People who walk a lot barefoot have thick and hard skin on their feet. Nevertheless, the calluses do not limit the sensitivity to the background. From this, researchers want to derive insights for optimal shoe soles.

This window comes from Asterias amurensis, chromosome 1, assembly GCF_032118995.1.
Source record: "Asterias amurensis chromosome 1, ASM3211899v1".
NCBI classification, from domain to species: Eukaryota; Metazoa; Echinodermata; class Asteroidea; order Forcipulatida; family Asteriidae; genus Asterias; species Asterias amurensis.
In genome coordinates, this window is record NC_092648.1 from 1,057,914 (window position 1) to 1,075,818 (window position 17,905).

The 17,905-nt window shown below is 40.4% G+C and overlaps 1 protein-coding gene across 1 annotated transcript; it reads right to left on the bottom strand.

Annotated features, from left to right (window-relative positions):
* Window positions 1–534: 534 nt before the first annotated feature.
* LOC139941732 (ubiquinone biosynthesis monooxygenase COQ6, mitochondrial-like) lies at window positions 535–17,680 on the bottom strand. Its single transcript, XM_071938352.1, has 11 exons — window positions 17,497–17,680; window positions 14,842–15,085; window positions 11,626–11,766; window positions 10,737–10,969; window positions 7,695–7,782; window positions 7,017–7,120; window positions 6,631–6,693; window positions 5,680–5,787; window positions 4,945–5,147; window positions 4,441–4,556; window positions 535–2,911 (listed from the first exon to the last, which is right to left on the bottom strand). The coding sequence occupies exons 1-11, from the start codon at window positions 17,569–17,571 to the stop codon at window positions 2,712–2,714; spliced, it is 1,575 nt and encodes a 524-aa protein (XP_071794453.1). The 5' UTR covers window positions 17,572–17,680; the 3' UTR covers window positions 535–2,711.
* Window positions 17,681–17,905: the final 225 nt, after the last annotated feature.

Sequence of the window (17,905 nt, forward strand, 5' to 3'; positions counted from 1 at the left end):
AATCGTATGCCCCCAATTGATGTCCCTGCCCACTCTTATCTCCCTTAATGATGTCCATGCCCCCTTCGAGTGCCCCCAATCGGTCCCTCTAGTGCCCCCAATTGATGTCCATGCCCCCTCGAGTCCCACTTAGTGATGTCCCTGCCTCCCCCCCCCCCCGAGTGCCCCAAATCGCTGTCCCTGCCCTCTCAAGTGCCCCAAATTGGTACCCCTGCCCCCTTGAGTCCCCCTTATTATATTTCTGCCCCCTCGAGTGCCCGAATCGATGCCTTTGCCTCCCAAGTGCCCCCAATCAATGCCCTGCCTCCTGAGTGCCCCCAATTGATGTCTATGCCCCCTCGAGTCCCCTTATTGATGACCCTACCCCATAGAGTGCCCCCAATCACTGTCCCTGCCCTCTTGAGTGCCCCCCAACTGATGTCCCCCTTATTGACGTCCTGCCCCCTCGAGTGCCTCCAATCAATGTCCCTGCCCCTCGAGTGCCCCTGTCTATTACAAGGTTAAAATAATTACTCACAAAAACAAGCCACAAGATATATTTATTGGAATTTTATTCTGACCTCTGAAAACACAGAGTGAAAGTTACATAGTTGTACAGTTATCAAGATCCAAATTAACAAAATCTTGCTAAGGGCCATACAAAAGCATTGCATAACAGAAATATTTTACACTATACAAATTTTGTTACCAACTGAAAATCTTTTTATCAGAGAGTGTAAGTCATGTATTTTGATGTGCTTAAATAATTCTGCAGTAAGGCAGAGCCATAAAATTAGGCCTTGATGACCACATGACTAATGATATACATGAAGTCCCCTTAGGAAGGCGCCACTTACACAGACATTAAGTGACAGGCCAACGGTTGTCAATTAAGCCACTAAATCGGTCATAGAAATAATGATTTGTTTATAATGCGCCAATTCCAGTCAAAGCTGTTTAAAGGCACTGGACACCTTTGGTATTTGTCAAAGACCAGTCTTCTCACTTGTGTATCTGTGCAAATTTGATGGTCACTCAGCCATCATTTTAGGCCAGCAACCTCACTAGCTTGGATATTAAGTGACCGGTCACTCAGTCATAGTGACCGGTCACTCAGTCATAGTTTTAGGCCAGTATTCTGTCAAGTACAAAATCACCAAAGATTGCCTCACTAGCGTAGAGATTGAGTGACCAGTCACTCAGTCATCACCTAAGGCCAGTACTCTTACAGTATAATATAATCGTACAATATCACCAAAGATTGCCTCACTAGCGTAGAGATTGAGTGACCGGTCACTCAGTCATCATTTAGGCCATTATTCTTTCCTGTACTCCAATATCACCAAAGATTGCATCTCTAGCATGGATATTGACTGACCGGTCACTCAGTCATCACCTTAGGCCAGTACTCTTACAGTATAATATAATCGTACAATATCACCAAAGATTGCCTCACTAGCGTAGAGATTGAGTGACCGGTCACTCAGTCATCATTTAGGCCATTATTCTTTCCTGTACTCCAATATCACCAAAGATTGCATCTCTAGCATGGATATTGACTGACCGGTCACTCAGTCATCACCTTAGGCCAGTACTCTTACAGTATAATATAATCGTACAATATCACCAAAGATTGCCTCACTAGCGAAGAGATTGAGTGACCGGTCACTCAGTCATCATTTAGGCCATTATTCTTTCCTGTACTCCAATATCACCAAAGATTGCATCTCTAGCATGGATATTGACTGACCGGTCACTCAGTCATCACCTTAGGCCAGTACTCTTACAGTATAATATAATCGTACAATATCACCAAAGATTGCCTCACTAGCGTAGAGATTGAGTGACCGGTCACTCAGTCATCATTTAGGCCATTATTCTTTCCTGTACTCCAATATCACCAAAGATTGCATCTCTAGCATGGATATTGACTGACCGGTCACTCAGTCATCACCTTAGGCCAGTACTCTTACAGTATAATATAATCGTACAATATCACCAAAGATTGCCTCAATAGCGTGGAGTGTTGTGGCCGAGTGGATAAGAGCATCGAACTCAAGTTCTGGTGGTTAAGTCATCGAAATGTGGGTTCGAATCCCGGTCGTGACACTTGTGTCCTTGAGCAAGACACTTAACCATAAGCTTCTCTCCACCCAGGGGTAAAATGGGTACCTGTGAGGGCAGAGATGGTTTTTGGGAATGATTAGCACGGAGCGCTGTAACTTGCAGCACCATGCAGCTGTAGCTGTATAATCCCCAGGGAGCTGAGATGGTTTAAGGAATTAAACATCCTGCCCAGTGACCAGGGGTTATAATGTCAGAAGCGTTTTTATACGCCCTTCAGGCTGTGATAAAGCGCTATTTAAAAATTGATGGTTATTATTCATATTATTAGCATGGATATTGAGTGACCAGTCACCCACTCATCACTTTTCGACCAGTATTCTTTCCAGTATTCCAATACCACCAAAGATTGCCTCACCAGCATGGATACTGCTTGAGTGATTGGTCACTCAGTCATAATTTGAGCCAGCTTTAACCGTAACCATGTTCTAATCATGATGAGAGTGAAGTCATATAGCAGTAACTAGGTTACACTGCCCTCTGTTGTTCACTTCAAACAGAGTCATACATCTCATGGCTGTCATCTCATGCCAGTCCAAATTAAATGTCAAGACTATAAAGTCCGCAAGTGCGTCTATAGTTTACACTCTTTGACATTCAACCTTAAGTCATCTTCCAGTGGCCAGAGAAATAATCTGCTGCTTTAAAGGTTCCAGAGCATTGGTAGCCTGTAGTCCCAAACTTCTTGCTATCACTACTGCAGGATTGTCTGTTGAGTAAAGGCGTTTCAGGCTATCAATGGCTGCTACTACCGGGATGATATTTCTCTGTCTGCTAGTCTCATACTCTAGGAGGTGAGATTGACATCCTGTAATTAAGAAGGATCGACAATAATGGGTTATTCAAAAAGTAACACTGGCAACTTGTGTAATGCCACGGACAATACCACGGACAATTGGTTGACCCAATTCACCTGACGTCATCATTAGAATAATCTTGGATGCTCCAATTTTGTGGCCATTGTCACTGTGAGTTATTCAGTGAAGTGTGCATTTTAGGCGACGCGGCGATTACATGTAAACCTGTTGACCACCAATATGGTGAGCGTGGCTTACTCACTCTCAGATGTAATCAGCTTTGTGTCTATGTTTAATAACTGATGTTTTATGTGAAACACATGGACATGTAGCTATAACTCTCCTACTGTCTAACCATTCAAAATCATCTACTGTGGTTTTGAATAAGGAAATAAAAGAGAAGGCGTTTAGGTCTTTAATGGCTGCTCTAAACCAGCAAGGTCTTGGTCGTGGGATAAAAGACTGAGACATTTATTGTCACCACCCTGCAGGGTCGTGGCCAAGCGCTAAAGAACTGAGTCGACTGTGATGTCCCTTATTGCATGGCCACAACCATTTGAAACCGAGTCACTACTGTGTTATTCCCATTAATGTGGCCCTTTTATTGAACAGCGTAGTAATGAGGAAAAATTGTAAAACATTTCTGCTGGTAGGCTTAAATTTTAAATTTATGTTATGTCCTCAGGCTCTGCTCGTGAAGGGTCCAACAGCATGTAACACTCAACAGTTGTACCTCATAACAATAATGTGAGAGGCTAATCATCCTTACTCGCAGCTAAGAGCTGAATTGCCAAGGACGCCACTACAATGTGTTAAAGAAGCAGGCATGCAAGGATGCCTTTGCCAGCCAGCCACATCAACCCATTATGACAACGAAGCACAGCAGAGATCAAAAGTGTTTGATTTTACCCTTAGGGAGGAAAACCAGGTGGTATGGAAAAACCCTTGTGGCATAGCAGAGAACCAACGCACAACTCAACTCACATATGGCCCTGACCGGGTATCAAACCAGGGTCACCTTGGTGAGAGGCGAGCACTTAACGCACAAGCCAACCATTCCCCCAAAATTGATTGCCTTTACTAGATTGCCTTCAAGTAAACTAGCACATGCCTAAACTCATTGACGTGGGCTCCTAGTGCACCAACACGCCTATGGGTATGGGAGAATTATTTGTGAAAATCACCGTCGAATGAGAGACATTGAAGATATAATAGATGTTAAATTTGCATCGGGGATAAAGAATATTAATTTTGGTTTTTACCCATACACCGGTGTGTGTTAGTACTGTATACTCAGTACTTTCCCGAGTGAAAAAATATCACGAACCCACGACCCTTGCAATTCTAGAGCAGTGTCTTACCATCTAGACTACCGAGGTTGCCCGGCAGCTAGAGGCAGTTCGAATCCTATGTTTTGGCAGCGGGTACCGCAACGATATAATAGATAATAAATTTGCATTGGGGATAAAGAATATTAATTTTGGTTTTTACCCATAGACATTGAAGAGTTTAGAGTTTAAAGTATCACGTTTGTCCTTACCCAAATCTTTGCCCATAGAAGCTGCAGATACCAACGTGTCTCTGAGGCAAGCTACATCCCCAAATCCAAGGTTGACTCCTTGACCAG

In the endless dispute over the right running shoe – hard or soft, high or low or even completely without – adds a work in the journal Nature now add a new aspect. Properly demanded, researchers from Harvard, Chemnitz and several African universities found out, the foot builds an optimal shoe. It is called cornea and apparently manages to provide simultaneous protection and sensitivity to the ground. The scientists studied the feet of 81 Kenyans, 35 of whom were mostly barefoot, the rest mostly wearing shoes. Ultrasound measurements revealed that the soles of the barefoot runners had about 30 percent thicker and harder corneas than those of the shoe wearers. The researchers then used a vibrating device to stimulate two types of sole soles that are also required while walking. It turned out that the feet – whether full of calluses or with tender skin – were equally sensitive to stimuli. That the cornea does not affect the sensitivity, explain the researchers with their nature. It is hard and stiff and does not dampen the signals that affect the feet when touching the ground. This is different for shoes with soft soles and padded footbeds, which could affect walking and balance. From this point of view, it could make sense to wear shoes based on the model of the cornea and wear hard, flat soles. “Cornea is a remarkable example of a construction that was created in natural selection,” the researchers write. After all, man and his ancestors walked barefoot for six million years before putting on their shoes for the first time some 40,000 years ago.